Zarco-Perello, S and Bosch, NE and Bennett, S and Vanderklift, MA and Wernberg, T, Persistence of tropical herbivores in temperate reefs constrains kelp resilience to cryptic habitats, Journal of Ecology, 109, (5) pp. 2081-2094. ISSN 0022-0477 (2021) [Refereed Article]
- Global warming is facilitating the range expansion of tropical herbivores, causing a tropicalization of temperate marine ecosystems, where tropical herbivores can suppress habitat-forming macrophytes, supporting the resilience of canopy-free ecosystem states. However, currently we lack a thorough understanding of the mechanisms that, on one hand, support the persistence of tropical herbivores and on the other support the recovery of temperate foundation species in tropicalized ecosystems, a required knowledge to predict potential regime shifts and reversals to the baseline state of the ecosystem.
- This study tested processes behind the persistence of the tropicalization of temperate reefs which experienced a complete loss of their kelp forests and an influx of tropical herbivores following a marine heatwave in 2011. For this, we assessed the feedback mechanisms that maintain turf-dominated states (recruitment of tropical herbivores, browsing and grazing rates and turf cover) and those that resist it (kelp recruitment, survival and reproductiveness).
- We found that the reefs remained tropicalized with high abundances of turf and tropical herbivores after 9 years from the regime shift. The rabbitfish Siganus fuscescens and the chub Kyphosus bigibbus were the most important herbivores whose persistence was supported by the adjacent reef lagoon, where seagrass meadows and the backreef habitats hosted juveniles of both species, particularly rabbitfish. Tropical herbivores exerted a strong top–down control on turf seaweed and kelp during herbivory assays, rapidly consuming kelp individuals in open areas. However, in topographical refuges in the reefs, herbivory was low and kelp individuals survived, with some having reproductive tissue.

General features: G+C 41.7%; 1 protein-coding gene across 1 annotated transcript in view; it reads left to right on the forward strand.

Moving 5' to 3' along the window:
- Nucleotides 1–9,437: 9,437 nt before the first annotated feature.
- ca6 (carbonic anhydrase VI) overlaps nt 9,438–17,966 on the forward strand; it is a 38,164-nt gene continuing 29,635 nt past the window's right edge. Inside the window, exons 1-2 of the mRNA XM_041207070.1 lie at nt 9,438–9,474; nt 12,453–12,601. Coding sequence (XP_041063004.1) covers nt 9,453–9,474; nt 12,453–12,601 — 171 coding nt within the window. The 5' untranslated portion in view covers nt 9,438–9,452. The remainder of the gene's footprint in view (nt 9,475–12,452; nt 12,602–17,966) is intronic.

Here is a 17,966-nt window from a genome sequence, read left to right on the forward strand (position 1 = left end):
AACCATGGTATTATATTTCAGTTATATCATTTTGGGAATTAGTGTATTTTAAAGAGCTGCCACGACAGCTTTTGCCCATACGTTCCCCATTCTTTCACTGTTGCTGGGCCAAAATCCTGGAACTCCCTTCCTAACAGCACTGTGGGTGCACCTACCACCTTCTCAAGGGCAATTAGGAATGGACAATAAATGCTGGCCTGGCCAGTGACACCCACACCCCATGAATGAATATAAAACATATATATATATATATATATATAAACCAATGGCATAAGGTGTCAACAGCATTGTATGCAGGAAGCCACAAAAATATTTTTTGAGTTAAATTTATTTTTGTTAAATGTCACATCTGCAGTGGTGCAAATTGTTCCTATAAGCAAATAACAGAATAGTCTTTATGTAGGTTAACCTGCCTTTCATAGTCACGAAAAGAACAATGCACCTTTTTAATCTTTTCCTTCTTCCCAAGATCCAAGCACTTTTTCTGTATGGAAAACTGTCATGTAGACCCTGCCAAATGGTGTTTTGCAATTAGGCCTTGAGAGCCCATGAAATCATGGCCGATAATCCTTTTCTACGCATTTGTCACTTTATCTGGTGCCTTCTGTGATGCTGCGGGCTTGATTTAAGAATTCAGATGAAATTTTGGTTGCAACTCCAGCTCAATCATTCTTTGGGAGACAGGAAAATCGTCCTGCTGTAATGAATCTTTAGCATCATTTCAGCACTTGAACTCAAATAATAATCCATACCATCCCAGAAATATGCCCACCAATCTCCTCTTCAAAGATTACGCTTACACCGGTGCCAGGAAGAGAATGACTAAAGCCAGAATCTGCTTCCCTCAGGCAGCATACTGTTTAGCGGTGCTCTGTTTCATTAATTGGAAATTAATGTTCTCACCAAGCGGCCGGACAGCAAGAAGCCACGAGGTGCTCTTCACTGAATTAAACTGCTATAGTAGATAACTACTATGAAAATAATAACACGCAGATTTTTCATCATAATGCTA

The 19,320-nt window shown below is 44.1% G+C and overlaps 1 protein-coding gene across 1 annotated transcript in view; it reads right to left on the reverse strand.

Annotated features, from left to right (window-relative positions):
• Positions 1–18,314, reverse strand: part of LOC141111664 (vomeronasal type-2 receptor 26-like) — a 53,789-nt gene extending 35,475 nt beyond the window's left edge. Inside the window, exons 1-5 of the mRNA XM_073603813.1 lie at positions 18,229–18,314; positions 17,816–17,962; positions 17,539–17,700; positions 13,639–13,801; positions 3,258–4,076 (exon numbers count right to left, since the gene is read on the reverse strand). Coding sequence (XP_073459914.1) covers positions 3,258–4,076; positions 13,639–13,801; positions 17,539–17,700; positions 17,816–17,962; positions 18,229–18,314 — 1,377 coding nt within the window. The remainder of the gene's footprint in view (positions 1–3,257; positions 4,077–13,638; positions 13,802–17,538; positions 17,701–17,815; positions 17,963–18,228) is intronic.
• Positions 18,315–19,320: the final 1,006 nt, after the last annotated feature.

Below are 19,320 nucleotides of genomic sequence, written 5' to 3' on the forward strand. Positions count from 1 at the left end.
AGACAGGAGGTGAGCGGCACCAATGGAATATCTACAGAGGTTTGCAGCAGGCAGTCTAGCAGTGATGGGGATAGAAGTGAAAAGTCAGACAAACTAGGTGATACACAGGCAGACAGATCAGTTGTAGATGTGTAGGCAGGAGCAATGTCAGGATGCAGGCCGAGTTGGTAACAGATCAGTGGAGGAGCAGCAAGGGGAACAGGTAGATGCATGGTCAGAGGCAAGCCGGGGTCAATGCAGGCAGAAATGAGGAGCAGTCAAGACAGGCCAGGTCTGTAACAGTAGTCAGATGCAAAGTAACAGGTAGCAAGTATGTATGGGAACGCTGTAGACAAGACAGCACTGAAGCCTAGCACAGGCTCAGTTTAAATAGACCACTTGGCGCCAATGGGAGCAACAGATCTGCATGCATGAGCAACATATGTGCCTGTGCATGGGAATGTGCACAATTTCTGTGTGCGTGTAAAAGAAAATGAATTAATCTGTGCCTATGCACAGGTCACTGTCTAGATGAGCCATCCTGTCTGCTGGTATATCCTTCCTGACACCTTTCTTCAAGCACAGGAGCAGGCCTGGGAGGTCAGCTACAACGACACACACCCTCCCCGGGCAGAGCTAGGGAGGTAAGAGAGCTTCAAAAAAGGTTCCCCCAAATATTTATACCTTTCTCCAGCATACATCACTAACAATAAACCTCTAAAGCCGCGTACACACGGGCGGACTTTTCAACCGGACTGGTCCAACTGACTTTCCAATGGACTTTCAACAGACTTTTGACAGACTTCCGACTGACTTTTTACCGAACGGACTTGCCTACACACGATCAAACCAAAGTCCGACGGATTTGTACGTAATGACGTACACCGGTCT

- Synthesis. Our findings incorporate the importance of nursery grounds for tropical herbivores and herbivory refugia for kelp individuals into the tropicalization model, where the former increases the resilience of canopy-free states and the latter might facilitate recovering kelp populations. The restoration of abundant warm-resistant kelp populations in shelters could provide local sources of propagules to recolonize open spaces; however, our results suggest that the reduction of herbivory and the provision of turf-free substratum would be necessary to boost the recovery of kelp forests.
|Item Type:||Refereed Article|
|Keywords:||herbivory, kelp forest, nursery grounds, refuge, seagrass, temperate reefs, tropicalization|
|Research Division:||Biological Sciences|
|Research Field:||Marine and estuarine ecology (incl. marine ichthyology)|
|Objective Division:||Environmental Policy, Climate Change and Natural Hazards|
|Objective Group:||Adaptation to climate change|
|Objective Field:||Ecosystem adaptation to climate change|
|UTAS Author:||Bennett, S (Dr Scott Bennett)|
|Web of Science® Times Cited:||7|
|Deposited By:||Ecology and Biodiversity|
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